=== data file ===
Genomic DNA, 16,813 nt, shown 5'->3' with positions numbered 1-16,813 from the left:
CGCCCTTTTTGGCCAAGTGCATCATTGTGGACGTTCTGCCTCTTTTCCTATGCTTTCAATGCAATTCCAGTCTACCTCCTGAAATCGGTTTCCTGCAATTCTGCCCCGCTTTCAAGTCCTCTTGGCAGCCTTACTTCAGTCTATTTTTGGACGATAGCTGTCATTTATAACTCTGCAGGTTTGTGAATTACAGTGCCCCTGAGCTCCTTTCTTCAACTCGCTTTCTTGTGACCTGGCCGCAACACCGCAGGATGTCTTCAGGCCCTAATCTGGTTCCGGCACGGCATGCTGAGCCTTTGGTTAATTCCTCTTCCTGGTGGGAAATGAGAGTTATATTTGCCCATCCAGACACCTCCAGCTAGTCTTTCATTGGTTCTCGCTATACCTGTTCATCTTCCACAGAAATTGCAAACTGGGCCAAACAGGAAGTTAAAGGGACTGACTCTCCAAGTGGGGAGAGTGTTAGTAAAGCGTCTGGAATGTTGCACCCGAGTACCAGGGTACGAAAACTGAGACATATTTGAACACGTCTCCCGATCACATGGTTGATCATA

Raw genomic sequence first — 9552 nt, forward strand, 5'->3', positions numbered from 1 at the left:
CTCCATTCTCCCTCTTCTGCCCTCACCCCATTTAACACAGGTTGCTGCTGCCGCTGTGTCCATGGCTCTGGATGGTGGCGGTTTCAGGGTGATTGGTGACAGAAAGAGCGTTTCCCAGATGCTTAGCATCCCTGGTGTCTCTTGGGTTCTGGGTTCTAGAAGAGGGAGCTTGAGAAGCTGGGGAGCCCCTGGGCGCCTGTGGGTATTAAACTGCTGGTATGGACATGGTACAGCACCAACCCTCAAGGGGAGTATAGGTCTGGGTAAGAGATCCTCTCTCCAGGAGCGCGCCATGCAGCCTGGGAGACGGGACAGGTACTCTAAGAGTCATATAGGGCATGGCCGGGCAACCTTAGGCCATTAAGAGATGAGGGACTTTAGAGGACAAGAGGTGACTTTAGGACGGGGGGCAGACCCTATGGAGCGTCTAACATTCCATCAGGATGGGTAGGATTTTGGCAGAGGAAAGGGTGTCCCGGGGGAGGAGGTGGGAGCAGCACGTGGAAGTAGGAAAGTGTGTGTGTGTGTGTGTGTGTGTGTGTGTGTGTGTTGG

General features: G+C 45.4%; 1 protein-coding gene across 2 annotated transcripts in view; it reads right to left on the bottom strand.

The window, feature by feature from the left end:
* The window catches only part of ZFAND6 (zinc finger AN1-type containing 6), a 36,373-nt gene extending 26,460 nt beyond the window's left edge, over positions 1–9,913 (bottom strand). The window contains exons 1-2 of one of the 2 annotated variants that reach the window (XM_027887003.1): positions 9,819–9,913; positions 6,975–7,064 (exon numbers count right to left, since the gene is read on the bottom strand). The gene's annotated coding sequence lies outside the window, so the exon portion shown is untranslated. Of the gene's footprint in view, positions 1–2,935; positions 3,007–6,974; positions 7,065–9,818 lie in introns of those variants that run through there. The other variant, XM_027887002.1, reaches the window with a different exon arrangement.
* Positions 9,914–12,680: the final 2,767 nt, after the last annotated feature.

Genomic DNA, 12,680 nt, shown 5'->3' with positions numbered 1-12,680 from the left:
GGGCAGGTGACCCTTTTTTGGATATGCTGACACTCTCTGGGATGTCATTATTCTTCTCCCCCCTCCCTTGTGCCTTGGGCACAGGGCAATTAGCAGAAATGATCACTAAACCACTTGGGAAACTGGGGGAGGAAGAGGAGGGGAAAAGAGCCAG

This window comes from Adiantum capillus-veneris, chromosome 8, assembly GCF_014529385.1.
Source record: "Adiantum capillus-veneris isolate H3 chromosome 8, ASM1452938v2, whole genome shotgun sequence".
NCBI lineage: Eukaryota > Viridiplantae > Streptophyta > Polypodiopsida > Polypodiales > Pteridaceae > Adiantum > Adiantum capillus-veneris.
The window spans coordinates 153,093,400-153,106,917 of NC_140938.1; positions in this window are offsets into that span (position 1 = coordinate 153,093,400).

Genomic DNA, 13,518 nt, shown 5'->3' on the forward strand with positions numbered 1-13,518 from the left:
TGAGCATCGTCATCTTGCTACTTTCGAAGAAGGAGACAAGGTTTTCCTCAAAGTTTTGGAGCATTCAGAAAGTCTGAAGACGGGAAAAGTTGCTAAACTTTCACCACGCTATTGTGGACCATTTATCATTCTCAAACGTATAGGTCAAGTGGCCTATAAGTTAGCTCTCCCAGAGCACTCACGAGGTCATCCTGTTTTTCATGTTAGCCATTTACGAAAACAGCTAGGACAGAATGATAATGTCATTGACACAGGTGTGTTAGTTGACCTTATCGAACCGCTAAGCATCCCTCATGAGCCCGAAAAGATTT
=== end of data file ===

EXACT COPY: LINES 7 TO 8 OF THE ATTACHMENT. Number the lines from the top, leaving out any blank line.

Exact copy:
* The window catches only part of ZFAND6 (zinc finger AN1-type containing 6), a 36,373-nt gene extending 26,460 nt beyond the window's left edge, over positions 1–9,913 (bottom strand). The window contains exons 1-2 of one of the 2 annotated variants that reach the window (XM_027887003.1): positions 9,819–9,913; positions 6,975–7,064 (exon numbers count right to left, since the gene is read on the bottom strand). The gene's annotated coding sequence lies outside the window, so the exon portion shown is untranslated. Of the gene's footprint in view, positions 1–2,935; positions 3,007–6,974; positions 7,065–9,818 lie in introns of those variants that run through there. The other variant, XM_027887002.1, reaches the window with a different exon arrangement.
* Positions 9,914–12,680: the final 2,767 nt, after the last annotated feature.